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3

Use a different shade or hue of red/green/yellow/neutral, and use it consistently for your positive/negative/warnings/neutral. Also use iconography along with the colors to enforce the message. For example, use a light red with 1px border along with an "!" icon on all error messages. Ensure that you do not use your primary website color in any messages or UI ...


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You can also try playing with typography with some pictogram. That might help in this case. I had a similar issue in one of my project and it worked. Different kind of animations (shake, wobble, rubber band etc.) are also helpful. For example in case of a hard alert, a shaky animation will serve the issue. That will not only attract the eye, but also ...


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Go for it. One of the added benefits of showing immediate feedback in the button being interacted with is a reduction in duplicate form submissions. This can be really helpful in ecommerce instances where a double submission might result in a double charge. Best practice would be to limit the behavior to 'positive' additions/submissions, rather than ...


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It's fine to have spinner / progress indicator in a button, but try to make the button big enough and put the indicator in the corner, so that the users don't feel distracted by the spinning indicator. A good example from Facebook iOS app login page:


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Your button should have 3 phases if you plan on using the Progress indicator inside. Static Progress Success or Failure Floating Action Buttons in Material Design use a similar concept. You might be able to relate to this example on Material Up. The Static phase indicates the action to be performed. The Progress phase has a Determinate or Indeterminate ...


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The first question is "Do you need either of those buttons?" "Back" is a universally-available browser control. There is no need to replicate existing browser functionality inside your interface -- at best it'll be redundant, at worst it's a source of confusion (is it going to act exactly like the browser 'back' button, or do something different? does it ...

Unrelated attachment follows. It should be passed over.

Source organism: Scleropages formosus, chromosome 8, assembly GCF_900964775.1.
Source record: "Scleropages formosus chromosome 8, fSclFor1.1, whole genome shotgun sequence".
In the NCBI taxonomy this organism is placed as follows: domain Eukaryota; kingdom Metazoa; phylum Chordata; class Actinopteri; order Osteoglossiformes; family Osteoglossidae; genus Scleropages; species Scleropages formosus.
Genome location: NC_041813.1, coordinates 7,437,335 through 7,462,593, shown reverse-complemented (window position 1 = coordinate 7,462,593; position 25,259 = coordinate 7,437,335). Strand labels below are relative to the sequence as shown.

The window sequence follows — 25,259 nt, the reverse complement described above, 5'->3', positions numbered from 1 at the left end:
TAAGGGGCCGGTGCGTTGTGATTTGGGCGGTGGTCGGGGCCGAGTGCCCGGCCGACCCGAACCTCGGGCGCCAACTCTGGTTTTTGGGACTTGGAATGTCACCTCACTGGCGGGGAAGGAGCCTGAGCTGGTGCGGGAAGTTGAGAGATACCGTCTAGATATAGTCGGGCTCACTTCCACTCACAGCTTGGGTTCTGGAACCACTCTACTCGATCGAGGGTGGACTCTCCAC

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In my opinion using buttons will be more ergonomical or efficient to use. Buttons demand less work from the user, because all the distances will be displayed, and the user won't need to play with the slider to see the different options. When interacting with the buttons only 1 click will be necessary to complete the action, while the interaction with the ...


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I would recommend the reverse of what you described. Instead of having a button that allows you to scroll, show a static map, as Brett East described, with a caption/button of something like "Press to Open". In order to control the map, the user can press (or long-press) on the static map, which links to a new view with full-screen zoomable/draggable map ...


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The solution might be having pinch to zoom option(with two fingers) for maps. When one finger is used only page scroll should happen. Most mobile users I came across uses one finger to scroll and pinch(with two fingers) to zoom. This may also be a better solutin http://stackoverflow.com/questions/15327783/enable-scrollwheel-zooming-on-a-map-upon-click-using-...


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I think and "edit" icon or pencil could be misleading as the user may think they can actually edit the table's content. What about a solution that shows a Display All Columns option, along with the option to display a selection of columns? Here is a demo of what I mean: http://gergeo.se/RWD-Table-Patterns/#demo If all columns are displayed, you could make ...



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